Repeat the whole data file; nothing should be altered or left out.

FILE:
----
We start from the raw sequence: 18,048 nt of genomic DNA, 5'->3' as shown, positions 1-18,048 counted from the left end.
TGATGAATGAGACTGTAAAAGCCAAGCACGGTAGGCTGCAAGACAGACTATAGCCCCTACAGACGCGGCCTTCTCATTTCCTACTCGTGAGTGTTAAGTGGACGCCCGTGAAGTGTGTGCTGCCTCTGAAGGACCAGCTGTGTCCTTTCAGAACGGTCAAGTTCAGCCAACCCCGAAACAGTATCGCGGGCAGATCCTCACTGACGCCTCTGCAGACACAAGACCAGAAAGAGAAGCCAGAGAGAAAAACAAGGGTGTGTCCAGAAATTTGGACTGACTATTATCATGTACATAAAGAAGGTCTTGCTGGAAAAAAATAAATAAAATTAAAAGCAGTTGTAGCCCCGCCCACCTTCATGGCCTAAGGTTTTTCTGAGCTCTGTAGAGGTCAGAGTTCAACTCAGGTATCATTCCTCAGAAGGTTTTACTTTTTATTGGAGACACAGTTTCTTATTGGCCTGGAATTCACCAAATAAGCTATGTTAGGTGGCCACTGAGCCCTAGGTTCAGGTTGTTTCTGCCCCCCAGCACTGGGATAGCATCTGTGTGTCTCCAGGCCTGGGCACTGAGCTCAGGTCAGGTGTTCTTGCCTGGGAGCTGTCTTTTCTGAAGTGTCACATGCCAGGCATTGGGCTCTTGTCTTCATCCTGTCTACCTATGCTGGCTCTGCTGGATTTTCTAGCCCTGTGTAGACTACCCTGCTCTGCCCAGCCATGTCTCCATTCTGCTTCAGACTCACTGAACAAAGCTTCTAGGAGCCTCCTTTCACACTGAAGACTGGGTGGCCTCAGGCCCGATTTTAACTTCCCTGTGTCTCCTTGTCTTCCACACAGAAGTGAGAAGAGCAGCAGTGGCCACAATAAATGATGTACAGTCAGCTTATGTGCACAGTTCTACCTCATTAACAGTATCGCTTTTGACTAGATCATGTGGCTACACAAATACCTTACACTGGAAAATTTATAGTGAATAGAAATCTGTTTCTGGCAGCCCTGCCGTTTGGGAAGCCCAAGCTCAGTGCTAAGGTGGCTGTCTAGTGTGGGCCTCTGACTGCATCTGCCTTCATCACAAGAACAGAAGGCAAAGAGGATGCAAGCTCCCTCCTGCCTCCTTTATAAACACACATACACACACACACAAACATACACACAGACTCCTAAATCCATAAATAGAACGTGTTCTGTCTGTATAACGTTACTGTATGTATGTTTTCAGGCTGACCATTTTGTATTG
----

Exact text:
We start from the raw sequence: 18,048 nt of genomic DNA, 5'->3' as shown, positions 1-18,048 counted from the left end.
TGATGAATGAGACTGTAAAAGCCAAGCACGGTAGGCTGCAAGACAGACTATAGCCCCTACAGACGCGGCCTTCTCATTTCCTACTCGTGAGTGTTAAGTGGACGCCCGTGAAGTGTGTGCTGCCTCTGAAGGACCAGCTGTGTCCTTTCAGAACGGTCAAGTTCAGCCAACCCCGAAACAGTATCGCGGGCAGATCCTCACTGACGCCTCTGCAGACACAAGACCAGAAAGAGAAGCCAGAGAGAAAAACAAGGGTGTGTCCAGAAATTTGGACTGACTATTATCATGTACATAAAGAAGGTCTTGCTGGAAAAAAATAAATAAAATTAAAAGCAGTTGTAGCCCCGCCCACCTTCATGGCCTAAGGTTTTTCTGAGCTCTGTAGAGGTCAGAGTTCAACTCAGGTATCATTCCTCAGAAGGTTTTACTTTTTATTGGAGACACAGTTTCTTATTGGCCTGGAATTCACCAAATAAGCTATGTTAGGTGGCCACTGAGCCCTAGGTTCAGGTTGTTTCTGCCCCCCAGCACTGGGATAGCATCTGTGTGTCTCCAGGCCTGGGCACTGAGCTCAGGTCAGGTGTTCTTGCCTGGGAGCTGTCTTTTCTGAAGTGTCACATGCCAGGCATTGGGCTCTTGTCTTCATCCTGTCTACCTATGCTGGCTCTGCTGGATTTTCTAGCCCTGTGTAGACTACCCTGCTCTGCCCAGCCATGTCTCCATTCTGCTTCAGACTCACTGAACAAAGCTTCTAGGAGCCTCCTTTCACACTGAAGACTGGGTGGCCTCAGGCCCGATTTTAACTTCCCTGTGTCTCCTTGTCTTCCACACAGAAGTGAGAAGAGCAGCAGTGGCCACAATAAATGATGTACAGTCAGCTTATGTGCACAGTTCTACCTCATTAACAGTATCGCTTTTGACTAGATCATGTGGCTACACAAATACCTTACACTGGAAAATTTATAGTGAATAGAAATCTGTTTCTGGCAGCCCTGCCGTTTGGGAAGCCCAAGCTCAGTGCTAAGGTGGCTGTCTAGTGTGGGCCTCTGACTGCATCTGCCTTCATCACAAGAACAGAAGGCAAAGAGGATGCAAGCTCCCTCCTGCCTCCTTTATAAACACACATACACACACACACAAACATACACACAGACTCCTAAATCCATAAATAGAACGTGTTCTGTCTGTATAACGTTACTGTATGTATGTTTTCAGGCTGACCATTTTGTATTG